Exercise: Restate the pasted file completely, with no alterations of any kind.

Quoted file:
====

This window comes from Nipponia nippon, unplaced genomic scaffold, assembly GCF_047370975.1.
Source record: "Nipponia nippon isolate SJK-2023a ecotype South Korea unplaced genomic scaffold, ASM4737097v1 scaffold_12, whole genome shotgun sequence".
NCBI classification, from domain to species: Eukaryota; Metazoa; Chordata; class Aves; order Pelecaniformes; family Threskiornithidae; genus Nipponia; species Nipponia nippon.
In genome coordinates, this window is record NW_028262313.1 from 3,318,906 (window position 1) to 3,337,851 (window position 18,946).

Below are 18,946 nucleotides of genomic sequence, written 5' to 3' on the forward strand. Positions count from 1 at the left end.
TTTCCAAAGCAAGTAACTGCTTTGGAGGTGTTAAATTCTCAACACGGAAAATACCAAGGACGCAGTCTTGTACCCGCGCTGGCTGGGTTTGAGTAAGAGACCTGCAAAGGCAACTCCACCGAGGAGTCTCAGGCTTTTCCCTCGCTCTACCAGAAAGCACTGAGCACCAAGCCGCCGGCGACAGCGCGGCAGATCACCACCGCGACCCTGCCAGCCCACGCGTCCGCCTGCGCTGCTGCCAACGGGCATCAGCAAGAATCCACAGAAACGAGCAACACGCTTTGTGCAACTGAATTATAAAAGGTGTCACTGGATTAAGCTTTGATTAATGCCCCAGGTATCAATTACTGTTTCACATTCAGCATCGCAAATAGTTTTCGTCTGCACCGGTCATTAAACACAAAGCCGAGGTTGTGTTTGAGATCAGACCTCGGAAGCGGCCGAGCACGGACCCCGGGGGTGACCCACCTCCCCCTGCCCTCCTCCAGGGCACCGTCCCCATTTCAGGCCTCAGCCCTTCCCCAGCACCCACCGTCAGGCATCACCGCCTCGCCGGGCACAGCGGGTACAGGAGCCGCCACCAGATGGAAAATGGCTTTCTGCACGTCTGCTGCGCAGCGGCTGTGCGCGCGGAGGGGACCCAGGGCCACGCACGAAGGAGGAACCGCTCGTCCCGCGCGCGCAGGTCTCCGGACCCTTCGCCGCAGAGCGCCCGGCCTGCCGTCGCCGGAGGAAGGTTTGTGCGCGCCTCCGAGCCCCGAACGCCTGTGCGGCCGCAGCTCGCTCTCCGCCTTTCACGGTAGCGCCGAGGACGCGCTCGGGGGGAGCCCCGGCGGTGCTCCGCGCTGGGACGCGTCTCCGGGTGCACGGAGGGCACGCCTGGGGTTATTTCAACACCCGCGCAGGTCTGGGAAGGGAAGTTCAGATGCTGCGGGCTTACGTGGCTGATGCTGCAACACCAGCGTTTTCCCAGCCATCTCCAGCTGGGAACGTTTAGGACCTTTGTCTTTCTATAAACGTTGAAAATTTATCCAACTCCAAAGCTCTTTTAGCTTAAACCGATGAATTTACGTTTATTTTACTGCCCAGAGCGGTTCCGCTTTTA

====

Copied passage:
This window comes from Nipponia nippon, unplaced genomic scaffold, assembly GCF_047370975.1.
Source record: "Nipponia nippon isolate SJK-2023a ecotype South Korea unplaced genomic scaffold, ASM4737097v1 scaffold_12, whole genome shotgun sequence".
NCBI classification, from domain to species: Eukaryota; Metazoa; Chordata; class Aves; order Pelecaniformes; family Threskiornithidae; genus Nipponia; species Nipponia nippon.
In genome coordinates, this window is record NW_028262313.1 from 3,318,906 (window position 1) to 3,337,851 (window position 18,946).

Below are 18,946 nucleotides of genomic sequence, written 5' to 3' on the forward strand. Positions count from 1 at the left end.
TTTCCAAAGCAAGTAACTGCTTTGGAGGTGTTAAATTCTCAACACGGAAAATACCAAGGACGCAGTCTTGTACCCGCGCTGGCTGGGTTTGAGTAAGAGACCTGCAAAGGCAACTCCACCGAGGAGTCTCAGGCTTTTCCCTCGCTCTACCAGAAAGCACTGAGCACCAAGCCGCCGGCGACAGCGCGGCAGATCACCACCGCGACCCTGCCAGCCCACGCGTCCGCCTGCGCTGCTGCCAACGGGCATCAGCAAGAATCCACAGAAACGAGCAACACGCTTTGTGCAACTGAATTATAAAAGGTGTCACTGGATTAAGCTTTGATTAATGCCCCAGGTATCAATTACTGTTTCACATTCAGCATCGCAAATAGTTTTCGTCTGCACCGGTCATTAAACACAAAGCCGAGGTTGTGTTTGAGATCAGACCTCGGAAGCGGCCGAGCACGGACCCCGGGGGTGACCCACCTCCCCCTGCCCTCCTCCAGGGCACCGTCCCCATTTCAGGCCTCAGCCCTTCCCCAGCACCCACCGTCAGGCATCACCGCCTCGCCGGGCACAGCGGGTACAGGAGCCGCCACCAGATGGAAAATGGCTTTCTGCACGTCTGCTGCGCAGCGGCTGTGCGCGCGGAGGGGACCCAGGGCCACGCACGAAGGAGGAACCGCTCGTCCCGCGCGCGCAGGTCTCCGGACCCTTCGCCGCAGAGCGCCCGGCCTGCCGTCGCCGGAGGAAGGTTTGTGCGCGCCTCCGAGCCCCGAACGCCTGTGCGGCCGCAGCTCGCTCTCCGCCTTTCACGGTAGCGCCGAGGACGCGCTCGGGGGGAGCCCCGGCGGTGCTCCGCGCTGGGACGCGTCTCCGGGTGCACGGAGGGCACGCCTGGGGTTATTTCAACACCCGCGCAGGTCTGGGAAGGGAAGTTCAGATGCTGCGGGCTTACGTGGCTGATGCTGCAACACCAGCGTTTTCCCAGCCATCTCCAGCTGGGAACGTTTAGGACCTTTGTCTTTCTATAAACGTTGAAAATTTATCCAACTCCAAAGCTCTTTTAGCTTAAACCGATGAATTTACGTTTATTTTACTGCCCAGAGCGGTTCCGCTTTTA